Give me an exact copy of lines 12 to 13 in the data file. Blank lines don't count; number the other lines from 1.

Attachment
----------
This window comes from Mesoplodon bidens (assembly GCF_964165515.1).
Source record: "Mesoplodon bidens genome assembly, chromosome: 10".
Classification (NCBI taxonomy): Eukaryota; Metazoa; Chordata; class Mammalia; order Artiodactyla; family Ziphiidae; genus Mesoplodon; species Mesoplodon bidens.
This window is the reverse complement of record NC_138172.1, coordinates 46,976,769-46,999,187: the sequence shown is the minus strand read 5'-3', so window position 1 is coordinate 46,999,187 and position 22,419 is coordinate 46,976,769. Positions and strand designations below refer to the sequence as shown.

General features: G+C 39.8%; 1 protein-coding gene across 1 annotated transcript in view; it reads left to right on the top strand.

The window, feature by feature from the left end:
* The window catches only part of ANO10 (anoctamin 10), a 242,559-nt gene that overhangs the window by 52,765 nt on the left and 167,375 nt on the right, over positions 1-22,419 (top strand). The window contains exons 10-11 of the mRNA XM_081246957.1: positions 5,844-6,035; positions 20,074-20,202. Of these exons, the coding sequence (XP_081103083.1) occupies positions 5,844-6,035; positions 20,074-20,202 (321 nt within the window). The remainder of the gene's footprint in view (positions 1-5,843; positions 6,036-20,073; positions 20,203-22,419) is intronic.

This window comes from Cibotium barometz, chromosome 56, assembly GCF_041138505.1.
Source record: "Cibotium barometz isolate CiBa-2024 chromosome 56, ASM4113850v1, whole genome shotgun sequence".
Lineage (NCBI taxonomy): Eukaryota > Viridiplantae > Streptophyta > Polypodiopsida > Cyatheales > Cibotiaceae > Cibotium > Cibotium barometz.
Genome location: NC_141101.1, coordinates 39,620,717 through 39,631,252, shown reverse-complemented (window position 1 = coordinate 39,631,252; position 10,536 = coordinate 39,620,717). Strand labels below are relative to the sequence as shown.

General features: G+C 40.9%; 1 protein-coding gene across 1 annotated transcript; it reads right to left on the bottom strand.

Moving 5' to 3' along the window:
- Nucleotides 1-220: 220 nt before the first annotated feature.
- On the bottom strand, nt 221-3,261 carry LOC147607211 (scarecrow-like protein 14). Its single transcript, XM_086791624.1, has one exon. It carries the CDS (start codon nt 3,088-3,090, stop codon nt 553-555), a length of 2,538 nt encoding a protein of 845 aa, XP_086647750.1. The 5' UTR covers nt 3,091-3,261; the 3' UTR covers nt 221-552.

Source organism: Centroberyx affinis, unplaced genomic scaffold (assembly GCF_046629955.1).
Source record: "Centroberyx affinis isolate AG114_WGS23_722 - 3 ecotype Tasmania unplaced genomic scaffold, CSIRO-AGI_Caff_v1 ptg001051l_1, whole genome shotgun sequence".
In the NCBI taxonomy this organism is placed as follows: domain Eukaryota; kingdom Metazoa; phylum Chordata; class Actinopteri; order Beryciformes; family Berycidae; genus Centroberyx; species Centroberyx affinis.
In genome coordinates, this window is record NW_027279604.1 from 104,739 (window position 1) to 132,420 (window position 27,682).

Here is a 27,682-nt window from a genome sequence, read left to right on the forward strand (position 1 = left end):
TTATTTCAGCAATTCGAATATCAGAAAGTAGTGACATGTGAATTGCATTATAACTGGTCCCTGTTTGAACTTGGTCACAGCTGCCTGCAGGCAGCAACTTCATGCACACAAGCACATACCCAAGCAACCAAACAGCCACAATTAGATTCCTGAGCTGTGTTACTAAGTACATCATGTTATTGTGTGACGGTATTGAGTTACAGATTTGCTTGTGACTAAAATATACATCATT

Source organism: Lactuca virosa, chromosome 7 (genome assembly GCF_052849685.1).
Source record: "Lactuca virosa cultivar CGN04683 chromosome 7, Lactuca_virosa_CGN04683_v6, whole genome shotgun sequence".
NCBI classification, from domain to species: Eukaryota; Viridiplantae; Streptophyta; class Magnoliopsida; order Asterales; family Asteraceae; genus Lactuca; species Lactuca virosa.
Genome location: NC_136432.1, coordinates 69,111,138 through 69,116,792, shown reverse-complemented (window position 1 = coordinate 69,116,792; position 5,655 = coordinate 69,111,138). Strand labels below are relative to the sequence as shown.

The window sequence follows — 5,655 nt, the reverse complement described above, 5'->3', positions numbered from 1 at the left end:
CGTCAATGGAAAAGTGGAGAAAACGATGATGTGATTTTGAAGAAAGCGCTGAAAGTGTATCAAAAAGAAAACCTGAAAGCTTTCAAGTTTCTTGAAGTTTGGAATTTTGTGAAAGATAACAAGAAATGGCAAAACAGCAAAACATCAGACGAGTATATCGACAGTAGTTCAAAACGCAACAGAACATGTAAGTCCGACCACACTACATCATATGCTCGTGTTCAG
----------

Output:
General features: G+C 40.9%; 1 protein-coding gene across 1 annotated transcript; it reads right to left on the bottom strand.

Moving 5' to 3' along the window: